While India’s export-import (exim) imbalance may be a cause for concern, the steady improvement in trade activity is brightening the prospects for ports and logistics firms. Overall container volumes related to exim trade grew 9.5% in the September quarter. In the preceding two quarters, they grew by 8% and 11.5%, respectively, shows data compiled by Kotak Institutional Equities.

According to Maersk, the world’s largest container shipping company, India’s growth figures are significantly higher than the estimated global containerized demand growth of 3-4%. The sharp depreciation in the rupee is making Indian products more competitive, helping exports, even as imports continue to rise.

“India is emerging as a favorable trade destination due to competitive pricing," Steve Felder, managing director of Maersk Line-South Asia, said in a statement. Local data corroborates this view. Container cargo growth at major ports increased by about 8% in April-November this year, data compiled by JM Financial Institutional Securities Ltd shows.

Apart from the exim container traffic, port operators are also witnessing an increase in trans-shipment volumes. “These (trans-shipment volumes) now account for more than 5% volume share for all-India ports based on October 2018 data, versus a negligible share earlier," analysts at Kotak said in a note.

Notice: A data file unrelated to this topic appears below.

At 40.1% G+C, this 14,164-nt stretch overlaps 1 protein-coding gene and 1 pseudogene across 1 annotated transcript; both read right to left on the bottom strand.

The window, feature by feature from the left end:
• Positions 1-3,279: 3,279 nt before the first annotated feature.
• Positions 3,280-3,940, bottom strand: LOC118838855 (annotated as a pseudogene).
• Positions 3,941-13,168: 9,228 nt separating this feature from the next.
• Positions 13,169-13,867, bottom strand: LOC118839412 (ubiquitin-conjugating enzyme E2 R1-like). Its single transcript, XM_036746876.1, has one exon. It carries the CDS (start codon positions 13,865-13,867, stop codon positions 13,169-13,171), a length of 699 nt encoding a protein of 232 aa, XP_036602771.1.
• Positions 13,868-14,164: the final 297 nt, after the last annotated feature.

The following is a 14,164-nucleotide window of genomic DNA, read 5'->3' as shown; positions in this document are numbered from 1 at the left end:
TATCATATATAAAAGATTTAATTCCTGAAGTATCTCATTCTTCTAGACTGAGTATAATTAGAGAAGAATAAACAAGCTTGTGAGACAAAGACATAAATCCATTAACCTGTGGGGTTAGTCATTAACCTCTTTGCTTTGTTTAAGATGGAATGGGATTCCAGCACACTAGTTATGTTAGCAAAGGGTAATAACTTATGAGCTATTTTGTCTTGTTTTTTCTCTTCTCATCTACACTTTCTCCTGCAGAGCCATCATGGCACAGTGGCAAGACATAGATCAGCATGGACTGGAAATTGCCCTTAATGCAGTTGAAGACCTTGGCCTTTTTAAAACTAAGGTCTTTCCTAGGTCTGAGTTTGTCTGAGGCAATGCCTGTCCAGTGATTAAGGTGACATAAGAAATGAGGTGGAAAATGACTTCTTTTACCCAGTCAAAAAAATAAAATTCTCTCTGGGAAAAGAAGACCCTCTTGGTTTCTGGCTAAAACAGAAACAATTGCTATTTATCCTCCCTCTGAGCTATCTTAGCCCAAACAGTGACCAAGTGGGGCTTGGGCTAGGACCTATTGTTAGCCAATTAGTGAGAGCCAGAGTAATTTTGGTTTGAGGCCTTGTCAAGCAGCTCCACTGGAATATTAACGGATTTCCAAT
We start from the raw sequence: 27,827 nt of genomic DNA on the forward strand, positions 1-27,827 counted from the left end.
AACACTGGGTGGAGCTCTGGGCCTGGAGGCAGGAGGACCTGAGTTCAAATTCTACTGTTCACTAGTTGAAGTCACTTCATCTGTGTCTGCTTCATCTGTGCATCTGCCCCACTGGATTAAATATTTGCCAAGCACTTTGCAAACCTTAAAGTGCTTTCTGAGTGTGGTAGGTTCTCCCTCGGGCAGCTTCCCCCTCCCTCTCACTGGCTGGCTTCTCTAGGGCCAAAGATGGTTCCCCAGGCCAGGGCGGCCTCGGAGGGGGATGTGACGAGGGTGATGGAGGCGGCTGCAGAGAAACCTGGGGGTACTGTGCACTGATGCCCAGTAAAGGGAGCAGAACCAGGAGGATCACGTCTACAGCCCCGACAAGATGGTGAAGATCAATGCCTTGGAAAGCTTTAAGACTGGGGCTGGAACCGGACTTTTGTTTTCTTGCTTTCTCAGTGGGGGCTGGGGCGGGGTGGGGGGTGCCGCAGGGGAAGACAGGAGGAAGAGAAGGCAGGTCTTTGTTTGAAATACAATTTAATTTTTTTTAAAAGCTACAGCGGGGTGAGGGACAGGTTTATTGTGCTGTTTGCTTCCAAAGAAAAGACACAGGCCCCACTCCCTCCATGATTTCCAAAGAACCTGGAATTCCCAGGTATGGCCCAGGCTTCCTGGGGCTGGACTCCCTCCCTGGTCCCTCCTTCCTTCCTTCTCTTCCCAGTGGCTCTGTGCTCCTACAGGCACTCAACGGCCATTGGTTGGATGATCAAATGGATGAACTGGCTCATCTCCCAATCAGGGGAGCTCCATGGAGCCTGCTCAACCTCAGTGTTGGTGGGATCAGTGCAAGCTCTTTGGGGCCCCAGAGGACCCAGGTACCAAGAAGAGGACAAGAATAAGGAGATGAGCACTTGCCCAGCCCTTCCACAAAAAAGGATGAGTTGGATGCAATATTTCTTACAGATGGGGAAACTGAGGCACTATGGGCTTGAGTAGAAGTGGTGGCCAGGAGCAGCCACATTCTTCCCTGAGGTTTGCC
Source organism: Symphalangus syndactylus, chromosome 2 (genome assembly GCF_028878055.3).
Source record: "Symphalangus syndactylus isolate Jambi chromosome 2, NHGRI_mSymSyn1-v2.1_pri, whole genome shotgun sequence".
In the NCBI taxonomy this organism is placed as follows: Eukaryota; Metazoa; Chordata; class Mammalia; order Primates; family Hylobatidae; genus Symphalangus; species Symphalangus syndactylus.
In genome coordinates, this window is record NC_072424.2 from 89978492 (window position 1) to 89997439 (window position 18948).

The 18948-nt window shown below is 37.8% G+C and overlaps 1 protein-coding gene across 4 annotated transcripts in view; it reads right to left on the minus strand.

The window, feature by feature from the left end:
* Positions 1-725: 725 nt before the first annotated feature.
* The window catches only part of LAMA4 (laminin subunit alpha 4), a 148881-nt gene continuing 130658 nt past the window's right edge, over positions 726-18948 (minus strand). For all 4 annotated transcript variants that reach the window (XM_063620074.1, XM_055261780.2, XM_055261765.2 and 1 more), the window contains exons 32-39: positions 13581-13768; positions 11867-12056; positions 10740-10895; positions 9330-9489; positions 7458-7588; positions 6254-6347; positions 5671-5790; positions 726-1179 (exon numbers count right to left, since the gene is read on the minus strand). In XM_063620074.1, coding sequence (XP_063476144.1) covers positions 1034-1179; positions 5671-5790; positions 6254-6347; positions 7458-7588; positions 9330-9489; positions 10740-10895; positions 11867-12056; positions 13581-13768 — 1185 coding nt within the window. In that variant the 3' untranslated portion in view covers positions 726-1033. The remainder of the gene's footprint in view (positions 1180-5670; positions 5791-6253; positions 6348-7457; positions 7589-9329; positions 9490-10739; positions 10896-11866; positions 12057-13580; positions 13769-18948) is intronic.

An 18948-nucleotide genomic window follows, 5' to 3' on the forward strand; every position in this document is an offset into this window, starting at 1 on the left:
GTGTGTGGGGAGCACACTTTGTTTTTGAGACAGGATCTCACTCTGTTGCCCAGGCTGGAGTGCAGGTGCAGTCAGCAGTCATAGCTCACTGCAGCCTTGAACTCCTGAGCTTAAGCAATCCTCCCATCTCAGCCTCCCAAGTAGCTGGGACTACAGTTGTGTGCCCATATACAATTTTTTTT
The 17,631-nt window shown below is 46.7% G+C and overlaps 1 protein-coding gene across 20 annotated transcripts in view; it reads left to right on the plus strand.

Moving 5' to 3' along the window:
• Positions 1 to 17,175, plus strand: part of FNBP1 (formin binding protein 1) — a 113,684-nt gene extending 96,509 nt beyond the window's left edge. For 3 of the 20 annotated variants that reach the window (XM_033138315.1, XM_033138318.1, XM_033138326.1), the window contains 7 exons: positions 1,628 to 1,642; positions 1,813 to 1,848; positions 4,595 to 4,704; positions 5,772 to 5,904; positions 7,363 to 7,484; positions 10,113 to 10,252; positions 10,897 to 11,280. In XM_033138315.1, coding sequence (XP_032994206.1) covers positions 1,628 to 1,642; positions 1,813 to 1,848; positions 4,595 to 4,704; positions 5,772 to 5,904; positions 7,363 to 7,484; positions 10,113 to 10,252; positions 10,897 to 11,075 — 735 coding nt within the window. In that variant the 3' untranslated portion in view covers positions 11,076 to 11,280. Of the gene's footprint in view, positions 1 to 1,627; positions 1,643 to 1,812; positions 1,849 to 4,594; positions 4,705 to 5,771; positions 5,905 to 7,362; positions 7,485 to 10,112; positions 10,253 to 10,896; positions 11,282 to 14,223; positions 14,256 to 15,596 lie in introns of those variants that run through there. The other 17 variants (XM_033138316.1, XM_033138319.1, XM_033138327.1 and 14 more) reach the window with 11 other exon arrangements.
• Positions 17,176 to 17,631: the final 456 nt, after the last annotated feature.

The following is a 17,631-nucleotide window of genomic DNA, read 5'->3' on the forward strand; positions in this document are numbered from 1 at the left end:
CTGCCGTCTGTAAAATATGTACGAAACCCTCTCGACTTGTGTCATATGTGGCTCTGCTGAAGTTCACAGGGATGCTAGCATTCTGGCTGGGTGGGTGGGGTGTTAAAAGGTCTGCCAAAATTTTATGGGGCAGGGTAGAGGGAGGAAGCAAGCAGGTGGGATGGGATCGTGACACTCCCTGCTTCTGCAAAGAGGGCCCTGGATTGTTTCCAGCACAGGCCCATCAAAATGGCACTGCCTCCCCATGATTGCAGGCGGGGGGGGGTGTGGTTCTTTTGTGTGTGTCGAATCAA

With a dominant portion of these volumes being captured by the Mundra and Hazira ports, the volume resurgence should benefit port operators such as Adani Ports and Special Economic Zone Ltd, which operates the Mundra port.

The steadily growing traffic should also benefit container rail operators such as Container Corp. of India Ltd (Concor), which has seen a steady increase in volumes in recent quarters.

These stocks are reflecting some of the optimism, though the performance has been mixed till now. Against a 6.6% loss in the BSE 500 index, shares of Concor rose 2.7% in the last three months. Adani Ports, on the other hand, is down 0.5%.

That said, much depends on the trade momentum in the global economy. Recently, Moody’s downgraded the rating of Maersk, citing increasing risk to global trade in 2019 as one of the reasons. A slow-down in global trade can weigh on container traffic at ports. Also, the recent reduction in diesel prices and hike in haulage charges by Indian Railways can undermine the profitability of the container train operators, warn analysts at Kotak.